As in Superman II (1980), Snyder and company do their best to address this problem by matching the Man of Steel up against his own kind – General Zod (Michael Shannon), the fallen angel of Krytpon, and his lethal sidekick, Faora-Ul (Antje Traue). But Snyder and company cannot even draw these other-wordly villains without overt hat tips to fundamentalist Christian Americana. From the political side, Zod’s sole intent is to re-establish a communist society – where each person is born to serve a single purpose for “the Greater Good”; from the religious side, as they duke it out in the streets of Smallville, Faora actually mocks Superman with the line “evolution always wins.” (Did you hear that, Texas Board of Education?)
Conceivably, a filmmaker could recast the Superman myth as the story about the ultimate outsider, but the most psychological or philosophical depth to Man of Steel can be reduced to the comic moral-ism, with great power comes great responsibility. (In other words, don’t pummel the school bully, Clark, and when the time comes, step up to the plate and do your duty to your count- … I mean, the Earth.) Indeed, when Kal-El/Clark Kent faces his most difficult decision in the film, where does he go to seek advice? Yep, the Smallville church. After he laments his predicament, with a stained glass window of Jesus praying in the Garden of Gethsemanae just over his shoulder, a priest offers the following sage advice: “Sometimes you just have to take a leap of faith, and trust will follow.” Amen.
In the world of Man of Steel, the superhero need not grapple with the reality that he himself might be part of the problem in contributing to the perpetuation of war (Iron Man (2008)) or that stopping a monster might mean becoming a monster (The Dark Knight (2008)). In Man of Steel, Superman is – more than ever – built for an audience that sees the world as a series of simple dichotomies – right and wrong, black and white. In the final analysis, the fundamental problem is not that Snyder and company aim to make Superman inspirational – it’s that they are directing the character to a very specific ideology. And for us non-believers, the net result of a heavy-handed, narrow interpretation that comes across more like Meh of Steel.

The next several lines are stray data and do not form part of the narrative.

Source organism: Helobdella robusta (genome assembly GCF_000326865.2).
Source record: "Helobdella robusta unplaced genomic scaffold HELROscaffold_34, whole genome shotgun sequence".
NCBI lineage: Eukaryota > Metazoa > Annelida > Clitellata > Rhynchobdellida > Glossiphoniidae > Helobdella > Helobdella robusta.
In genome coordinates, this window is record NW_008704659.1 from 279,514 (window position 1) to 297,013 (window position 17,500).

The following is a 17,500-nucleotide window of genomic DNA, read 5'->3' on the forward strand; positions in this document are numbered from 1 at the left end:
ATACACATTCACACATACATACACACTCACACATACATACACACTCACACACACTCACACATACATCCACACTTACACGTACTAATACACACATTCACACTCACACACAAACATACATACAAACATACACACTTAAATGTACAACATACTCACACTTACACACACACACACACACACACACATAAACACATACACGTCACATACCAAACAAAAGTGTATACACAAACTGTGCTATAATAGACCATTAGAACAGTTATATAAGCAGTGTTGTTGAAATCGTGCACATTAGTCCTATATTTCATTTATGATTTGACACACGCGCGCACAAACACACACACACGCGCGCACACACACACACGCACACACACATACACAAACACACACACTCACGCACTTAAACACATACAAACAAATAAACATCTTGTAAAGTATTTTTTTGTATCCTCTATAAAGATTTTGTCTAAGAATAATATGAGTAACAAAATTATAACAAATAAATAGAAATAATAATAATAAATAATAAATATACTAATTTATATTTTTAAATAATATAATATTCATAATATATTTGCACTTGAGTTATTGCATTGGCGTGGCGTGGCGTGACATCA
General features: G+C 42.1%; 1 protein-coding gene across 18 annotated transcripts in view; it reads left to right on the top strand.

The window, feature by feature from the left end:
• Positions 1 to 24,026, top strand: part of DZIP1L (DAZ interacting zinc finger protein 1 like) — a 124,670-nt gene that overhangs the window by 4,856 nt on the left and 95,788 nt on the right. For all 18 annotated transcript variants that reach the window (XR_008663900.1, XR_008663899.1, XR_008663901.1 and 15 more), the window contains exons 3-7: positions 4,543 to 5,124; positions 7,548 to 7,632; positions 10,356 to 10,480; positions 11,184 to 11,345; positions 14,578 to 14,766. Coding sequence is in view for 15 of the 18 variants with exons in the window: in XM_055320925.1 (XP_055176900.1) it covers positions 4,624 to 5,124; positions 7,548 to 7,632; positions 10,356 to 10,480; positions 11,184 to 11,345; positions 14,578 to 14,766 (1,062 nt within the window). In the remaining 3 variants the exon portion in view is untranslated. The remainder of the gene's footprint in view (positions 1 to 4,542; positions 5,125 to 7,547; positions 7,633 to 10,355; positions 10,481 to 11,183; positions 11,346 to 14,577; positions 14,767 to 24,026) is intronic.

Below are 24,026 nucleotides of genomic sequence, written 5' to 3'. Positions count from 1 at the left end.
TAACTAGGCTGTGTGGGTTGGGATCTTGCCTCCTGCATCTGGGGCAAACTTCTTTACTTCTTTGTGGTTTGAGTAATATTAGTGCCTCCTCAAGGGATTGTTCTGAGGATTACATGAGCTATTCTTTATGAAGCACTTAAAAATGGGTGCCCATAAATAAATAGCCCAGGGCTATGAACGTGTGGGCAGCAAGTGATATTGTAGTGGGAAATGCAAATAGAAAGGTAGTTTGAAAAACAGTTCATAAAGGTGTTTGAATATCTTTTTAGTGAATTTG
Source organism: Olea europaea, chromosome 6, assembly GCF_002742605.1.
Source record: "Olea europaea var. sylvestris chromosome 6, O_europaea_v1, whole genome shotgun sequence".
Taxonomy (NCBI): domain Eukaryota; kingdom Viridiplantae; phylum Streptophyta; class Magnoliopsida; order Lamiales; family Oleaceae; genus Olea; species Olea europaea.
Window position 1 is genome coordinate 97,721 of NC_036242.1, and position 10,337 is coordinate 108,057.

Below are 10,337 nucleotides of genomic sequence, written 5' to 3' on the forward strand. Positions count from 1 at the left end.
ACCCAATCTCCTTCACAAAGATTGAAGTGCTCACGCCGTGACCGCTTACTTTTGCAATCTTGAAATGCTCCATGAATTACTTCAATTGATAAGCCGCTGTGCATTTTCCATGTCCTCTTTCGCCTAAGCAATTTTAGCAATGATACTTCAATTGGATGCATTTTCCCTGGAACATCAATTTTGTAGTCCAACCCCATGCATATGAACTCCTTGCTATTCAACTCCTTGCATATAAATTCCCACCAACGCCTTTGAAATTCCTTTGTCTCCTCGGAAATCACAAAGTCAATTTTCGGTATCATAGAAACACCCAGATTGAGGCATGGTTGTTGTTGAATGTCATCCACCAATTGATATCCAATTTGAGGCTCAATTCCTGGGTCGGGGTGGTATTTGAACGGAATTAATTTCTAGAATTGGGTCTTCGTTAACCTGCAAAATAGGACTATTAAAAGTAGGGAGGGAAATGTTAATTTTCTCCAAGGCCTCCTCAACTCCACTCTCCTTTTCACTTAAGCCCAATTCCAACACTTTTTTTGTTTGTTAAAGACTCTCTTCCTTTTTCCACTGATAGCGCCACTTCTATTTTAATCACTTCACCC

That said, we live in an era of commercial filmmaking that values franchises more than individual films. Warner Bros./DC Comics may be less arrant than Paramount/Marvel about peddling their next product (hint: you don’t have to wait for teasers after the credits here), but Snyder has planted Lexcorp and Wayne Enterprises logos for the fanboys. Suffice to say, this origin story is just a taste. As with Nolan’s Dark Knight trilogy, odds are that the most popular villain has been saved for the second film. Let’s just hope they don’t reduce Lex Luthor to an overly ambitious real estate tycoon (for a third time). And who knows, maybe Snyder and company can resurrect Kal-El/Clark Kent/Superman as an interesting character.